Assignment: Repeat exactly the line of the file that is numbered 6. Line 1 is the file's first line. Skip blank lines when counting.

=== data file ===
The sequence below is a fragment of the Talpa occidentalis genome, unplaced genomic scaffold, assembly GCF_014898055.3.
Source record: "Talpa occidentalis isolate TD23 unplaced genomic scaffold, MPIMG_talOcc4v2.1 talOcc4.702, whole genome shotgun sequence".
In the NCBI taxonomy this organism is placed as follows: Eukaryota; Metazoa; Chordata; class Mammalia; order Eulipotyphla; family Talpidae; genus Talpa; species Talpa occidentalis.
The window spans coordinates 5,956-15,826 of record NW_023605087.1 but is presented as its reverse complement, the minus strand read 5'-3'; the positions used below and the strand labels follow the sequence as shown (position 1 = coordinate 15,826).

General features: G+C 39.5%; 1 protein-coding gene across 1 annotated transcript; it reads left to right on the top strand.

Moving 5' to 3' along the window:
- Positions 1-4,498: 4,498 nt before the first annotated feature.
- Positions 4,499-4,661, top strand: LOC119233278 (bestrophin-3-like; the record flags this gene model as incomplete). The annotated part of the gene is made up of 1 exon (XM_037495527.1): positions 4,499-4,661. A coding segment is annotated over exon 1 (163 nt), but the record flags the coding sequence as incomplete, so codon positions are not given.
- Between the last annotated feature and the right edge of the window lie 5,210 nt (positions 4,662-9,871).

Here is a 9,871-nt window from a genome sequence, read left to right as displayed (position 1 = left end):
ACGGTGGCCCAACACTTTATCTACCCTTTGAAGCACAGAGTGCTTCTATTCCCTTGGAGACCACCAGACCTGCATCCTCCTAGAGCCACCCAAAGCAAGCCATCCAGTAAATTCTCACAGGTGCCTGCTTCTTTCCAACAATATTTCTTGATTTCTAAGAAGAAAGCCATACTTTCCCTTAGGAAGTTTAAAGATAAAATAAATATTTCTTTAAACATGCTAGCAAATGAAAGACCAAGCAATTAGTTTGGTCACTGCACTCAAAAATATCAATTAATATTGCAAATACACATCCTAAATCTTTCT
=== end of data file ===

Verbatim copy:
Moving 5' to 3' along the window: